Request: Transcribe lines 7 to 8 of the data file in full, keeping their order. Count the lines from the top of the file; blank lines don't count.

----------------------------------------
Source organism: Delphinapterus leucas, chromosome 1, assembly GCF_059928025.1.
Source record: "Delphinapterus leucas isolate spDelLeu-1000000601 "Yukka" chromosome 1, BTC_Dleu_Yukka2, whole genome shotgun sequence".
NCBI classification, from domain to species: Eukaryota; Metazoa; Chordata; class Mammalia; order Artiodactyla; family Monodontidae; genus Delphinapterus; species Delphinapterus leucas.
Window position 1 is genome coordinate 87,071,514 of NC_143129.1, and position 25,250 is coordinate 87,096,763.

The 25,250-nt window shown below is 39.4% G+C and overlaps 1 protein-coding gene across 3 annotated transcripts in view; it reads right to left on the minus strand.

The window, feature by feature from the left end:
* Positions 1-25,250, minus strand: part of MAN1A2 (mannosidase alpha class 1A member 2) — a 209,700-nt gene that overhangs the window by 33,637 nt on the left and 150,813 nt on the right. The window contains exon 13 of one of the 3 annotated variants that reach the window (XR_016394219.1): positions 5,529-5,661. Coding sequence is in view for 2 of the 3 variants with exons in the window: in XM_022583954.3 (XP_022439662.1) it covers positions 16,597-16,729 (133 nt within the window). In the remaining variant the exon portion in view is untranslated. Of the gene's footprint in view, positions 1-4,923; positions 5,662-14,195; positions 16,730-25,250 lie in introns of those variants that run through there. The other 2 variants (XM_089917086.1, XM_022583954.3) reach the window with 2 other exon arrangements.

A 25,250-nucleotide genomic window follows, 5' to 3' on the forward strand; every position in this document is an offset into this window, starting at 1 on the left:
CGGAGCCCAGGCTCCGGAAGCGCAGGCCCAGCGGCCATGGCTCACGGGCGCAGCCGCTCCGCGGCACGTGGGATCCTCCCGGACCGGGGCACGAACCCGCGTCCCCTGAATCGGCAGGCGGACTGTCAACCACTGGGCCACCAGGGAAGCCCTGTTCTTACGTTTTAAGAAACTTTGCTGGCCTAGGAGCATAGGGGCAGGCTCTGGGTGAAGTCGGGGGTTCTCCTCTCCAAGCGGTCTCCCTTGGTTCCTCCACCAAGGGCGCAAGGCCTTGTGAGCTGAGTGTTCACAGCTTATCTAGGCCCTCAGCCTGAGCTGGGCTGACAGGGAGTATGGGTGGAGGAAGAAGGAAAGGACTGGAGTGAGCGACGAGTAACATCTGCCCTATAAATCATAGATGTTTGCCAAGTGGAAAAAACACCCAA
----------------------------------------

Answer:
* Positions 1-25,250, minus strand: part of MAN1A2 (mannosidase alpha class 1A member 2) — a 209,700-nt gene that overhangs the window by 33,637 nt on the left and 150,813 nt on the right. The window contains exon 13 of one of the 3 annotated variants that reach the window (XR_016394219.1): positions 5,529-5,661. Coding sequence is in view for 2 of the 3 variants with exons in the window: in XM_022583954.3 (XP_022439662.1) it covers positions 16,597-16,729 (133 nt within the window). In the remaining variant the exon portion in view is untranslated. Of the gene's footprint in view, positions 1-4,923; positions 5,662-14,195; positions 16,730-25,250 lie in introns of those variants that run through there. The other 2 variants (XM_089917086.1, XM_022583954.3) reach the window with 2 other exon arrangements.

A 25,250-nucleotide genomic window follows, 5' to 3' on the forward strand; every position in this document is an offset into this window, starting at 1 on the left: